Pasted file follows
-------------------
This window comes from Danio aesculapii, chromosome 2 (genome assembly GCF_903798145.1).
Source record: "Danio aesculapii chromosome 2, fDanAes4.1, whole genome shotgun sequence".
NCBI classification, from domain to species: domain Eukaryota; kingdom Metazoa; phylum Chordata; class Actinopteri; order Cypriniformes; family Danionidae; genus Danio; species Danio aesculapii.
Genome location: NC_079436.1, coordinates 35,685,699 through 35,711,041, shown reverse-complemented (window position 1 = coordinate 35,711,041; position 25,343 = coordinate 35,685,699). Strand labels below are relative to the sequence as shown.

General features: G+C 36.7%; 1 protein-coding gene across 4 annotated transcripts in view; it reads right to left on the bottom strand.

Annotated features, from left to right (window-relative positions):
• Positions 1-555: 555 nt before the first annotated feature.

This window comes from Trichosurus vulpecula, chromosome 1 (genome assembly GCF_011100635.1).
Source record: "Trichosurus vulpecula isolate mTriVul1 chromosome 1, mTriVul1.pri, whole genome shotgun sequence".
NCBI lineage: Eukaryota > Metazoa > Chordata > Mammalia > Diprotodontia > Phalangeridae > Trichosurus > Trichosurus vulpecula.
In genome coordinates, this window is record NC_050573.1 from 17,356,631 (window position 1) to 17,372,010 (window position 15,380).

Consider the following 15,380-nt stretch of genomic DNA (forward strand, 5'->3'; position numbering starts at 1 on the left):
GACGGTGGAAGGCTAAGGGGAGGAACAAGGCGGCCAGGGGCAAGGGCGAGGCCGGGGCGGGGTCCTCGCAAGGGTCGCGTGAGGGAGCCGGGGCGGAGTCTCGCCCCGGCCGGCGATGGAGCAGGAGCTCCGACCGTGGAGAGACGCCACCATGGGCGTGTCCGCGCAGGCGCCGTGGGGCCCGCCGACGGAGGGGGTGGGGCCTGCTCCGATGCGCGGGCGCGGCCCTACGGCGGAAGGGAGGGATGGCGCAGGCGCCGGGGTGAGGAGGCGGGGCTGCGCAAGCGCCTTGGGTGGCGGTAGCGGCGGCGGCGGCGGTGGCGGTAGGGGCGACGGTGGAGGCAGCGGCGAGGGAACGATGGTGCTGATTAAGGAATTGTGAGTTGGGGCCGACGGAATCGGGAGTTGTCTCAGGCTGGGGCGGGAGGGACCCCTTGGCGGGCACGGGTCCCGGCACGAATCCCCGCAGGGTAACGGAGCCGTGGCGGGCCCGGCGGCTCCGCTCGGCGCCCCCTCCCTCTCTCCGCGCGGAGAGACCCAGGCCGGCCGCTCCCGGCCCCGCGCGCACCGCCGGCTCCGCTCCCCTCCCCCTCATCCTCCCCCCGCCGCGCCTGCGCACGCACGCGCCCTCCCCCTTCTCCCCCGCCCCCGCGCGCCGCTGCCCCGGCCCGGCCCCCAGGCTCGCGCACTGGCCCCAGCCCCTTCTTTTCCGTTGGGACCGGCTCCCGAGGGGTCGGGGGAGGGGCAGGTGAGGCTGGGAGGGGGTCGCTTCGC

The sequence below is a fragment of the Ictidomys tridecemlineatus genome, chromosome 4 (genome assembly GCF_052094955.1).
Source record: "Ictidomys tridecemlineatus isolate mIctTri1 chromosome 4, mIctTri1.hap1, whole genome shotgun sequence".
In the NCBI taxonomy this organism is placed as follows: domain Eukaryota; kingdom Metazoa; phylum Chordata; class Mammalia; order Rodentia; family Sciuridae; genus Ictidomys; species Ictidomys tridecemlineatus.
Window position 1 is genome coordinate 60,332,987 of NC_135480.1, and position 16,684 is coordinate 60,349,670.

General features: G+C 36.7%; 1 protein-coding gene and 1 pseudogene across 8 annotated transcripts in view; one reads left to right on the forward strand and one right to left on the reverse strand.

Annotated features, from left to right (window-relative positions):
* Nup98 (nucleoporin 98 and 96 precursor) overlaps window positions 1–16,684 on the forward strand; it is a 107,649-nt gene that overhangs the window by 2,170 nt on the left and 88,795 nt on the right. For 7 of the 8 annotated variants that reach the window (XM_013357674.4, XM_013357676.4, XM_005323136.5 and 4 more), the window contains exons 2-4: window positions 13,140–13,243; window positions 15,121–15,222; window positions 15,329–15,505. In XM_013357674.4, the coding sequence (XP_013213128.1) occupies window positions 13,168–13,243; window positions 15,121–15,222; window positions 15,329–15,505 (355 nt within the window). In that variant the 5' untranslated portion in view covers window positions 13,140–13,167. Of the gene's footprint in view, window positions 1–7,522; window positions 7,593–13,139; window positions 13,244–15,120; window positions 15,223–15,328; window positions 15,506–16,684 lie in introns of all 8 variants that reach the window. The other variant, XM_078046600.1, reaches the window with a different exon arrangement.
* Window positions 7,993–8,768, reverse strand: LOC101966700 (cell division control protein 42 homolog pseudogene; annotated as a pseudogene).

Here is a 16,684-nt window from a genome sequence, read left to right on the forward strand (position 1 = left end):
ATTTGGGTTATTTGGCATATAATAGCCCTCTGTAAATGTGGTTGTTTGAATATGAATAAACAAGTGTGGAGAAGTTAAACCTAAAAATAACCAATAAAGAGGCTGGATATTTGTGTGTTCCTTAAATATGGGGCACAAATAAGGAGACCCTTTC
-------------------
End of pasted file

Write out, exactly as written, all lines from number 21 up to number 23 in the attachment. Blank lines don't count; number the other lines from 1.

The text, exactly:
* Window positions 7,993–8,768, reverse strand: LOC101966700 (cell division control protein 42 homolog pseudogene; annotated as a pseudogene).

Here is a 16,684-nt window from a genome sequence, read left to right on the forward strand (position 1 = left end):
ATTTGGGTTATTTGGCATATAATAGCCCTCTGTAAATGTGGTTGTTTGAATATGAATAAACAAGTGTGGAGAAGTTAAACCTAAAAATAACCAATAAAGAGGCTGGATATTTGTGTGTTCCTTAAATATGGGGCACAAATAAGGAGACCCTTTC